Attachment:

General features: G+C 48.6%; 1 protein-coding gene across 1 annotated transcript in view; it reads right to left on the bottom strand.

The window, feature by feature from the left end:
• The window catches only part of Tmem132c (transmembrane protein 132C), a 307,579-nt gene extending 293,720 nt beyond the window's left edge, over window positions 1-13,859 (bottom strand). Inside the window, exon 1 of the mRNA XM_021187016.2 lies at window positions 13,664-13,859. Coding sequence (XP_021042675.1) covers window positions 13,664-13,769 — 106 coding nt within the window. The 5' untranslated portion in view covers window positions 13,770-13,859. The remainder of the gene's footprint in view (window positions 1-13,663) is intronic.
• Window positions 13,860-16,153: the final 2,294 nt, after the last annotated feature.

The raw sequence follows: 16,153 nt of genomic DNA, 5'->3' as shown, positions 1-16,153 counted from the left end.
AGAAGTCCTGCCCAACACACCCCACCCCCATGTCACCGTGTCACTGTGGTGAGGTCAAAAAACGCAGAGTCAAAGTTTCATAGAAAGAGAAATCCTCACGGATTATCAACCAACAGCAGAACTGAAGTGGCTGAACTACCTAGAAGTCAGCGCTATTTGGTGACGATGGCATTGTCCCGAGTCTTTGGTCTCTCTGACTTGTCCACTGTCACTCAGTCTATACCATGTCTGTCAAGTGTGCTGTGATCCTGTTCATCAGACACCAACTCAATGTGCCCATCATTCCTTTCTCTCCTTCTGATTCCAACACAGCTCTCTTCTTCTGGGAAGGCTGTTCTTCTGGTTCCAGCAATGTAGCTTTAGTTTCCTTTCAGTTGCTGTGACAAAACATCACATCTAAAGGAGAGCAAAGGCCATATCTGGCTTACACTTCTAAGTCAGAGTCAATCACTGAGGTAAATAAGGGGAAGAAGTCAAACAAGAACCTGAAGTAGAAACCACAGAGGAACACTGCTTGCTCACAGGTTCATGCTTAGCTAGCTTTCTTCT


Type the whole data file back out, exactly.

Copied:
General features: G+C 48.6%; 1 protein-coding gene across 1 annotated transcript in view; it reads right to left on the bottom strand.

The window, feature by feature from the left end:
• The window catches only part of Tmem132c (transmembrane protein 132C), a 307,579-nt gene extending 293,720 nt beyond the window's left edge, over window positions 1-13,859 (bottom strand). Inside the window, exon 1 of the mRNA XM_021187016.2 lies at window positions 13,664-13,859. Coding sequence (XP_021042675.1) covers window positions 13,664-13,769 — 106 coding nt within the window. The 5' untranslated portion in view covers window positions 13,770-13,859. The remainder of the gene's footprint in view (window positions 1-13,663) is intronic.
• Window positions 13,860-16,153: the final 2,294 nt, after the last annotated feature.

The raw sequence follows: 16,153 nt of genomic DNA, 5'->3' as shown, positions 1-16,153 counted from the left end.
AGAAGTCCTGCCCAACACACCCCACCCCCATGTCACCGTGTCACTGTGGTGAGGTCAAAAAACGCAGAGTCAAAGTTTCATAGAAAGAGAAATCCTCACGGATTATCAACCAACAGCAGAACTGAAGTGGCTGAACTACCTAGAAGTCAGCGCTATTTGGTGACGATGGCATTGTCCCGAGTCTTTGGTCTCTCTGACTTGTCCACTGTCACTCAGTCTATACCATGTCTGTCAAGTGTGCTGTGATCCTGTTCATCAGACACCAACTCAATGTGCCCATCATTCCTTTCTCTCCTTCTGATTCCAACACAGCTCTCTTCTTCTGGGAAGGCTGTTCTTCTGGTTCCAGCAATGTAGCTTTAGTTTCCTTTCAGTTGCTGTGACAAAACATCACATCTAAAGGAGAGCAAAGGCCATATCTGGCTTACACTTCTAAGTCAGAGTCAATCACTGAGGTAAATAAGGGGAAGAAGTCAAACAAGAACCTGAAGTAGAAACCACAGAGGAACACTGCTTGCTCACAGGTTCATGCTTAGCTAGCTTTCTTCT